This section describes significant language, library, tool, and C API changes in Python between the first edition of this book (Python 1.3) and Python release 1.5.2.
The following sections describe changes made to the Python language itself.
now provides a name-mangling protocol that hides attribute names used
by classes. Inside a class statement, a name of the form
_ _X is automatically changed by Python to
_Class_ _X , where
Class is the name of the
class being defined by the statement. Because the enclosing class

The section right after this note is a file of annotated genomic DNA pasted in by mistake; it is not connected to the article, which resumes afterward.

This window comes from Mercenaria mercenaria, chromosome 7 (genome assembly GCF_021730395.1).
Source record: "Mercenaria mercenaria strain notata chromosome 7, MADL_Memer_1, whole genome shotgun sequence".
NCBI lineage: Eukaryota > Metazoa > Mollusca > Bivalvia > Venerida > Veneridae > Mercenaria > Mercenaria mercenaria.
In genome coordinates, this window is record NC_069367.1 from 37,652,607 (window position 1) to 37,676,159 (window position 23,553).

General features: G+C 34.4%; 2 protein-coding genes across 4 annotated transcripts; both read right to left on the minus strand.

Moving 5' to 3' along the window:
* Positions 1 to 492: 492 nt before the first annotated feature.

name is prepended, this feature limits the possibilities of name
clashes when you extend or mix existing classes. Note that this is
not a “private” mechanism at all, just a class name
localization feature to minimize name clashes in hierarchies and the
shared instance object’s namespace at the bottom of the
attribute inheritance links chain.
may now take the form of class (and class instance) objects. The
intent is to support exception categories. Because an
except clause will now match a raised exception if
it names the raised class or any of its superclasses, specifying
try statements to catch broad categories without listing all members explicitly (e.g., catching a numeric-error superclass exception will also catch specific kinds of numeric errors). Python’s standard built-in exceptions are now classes (instead of strings) ...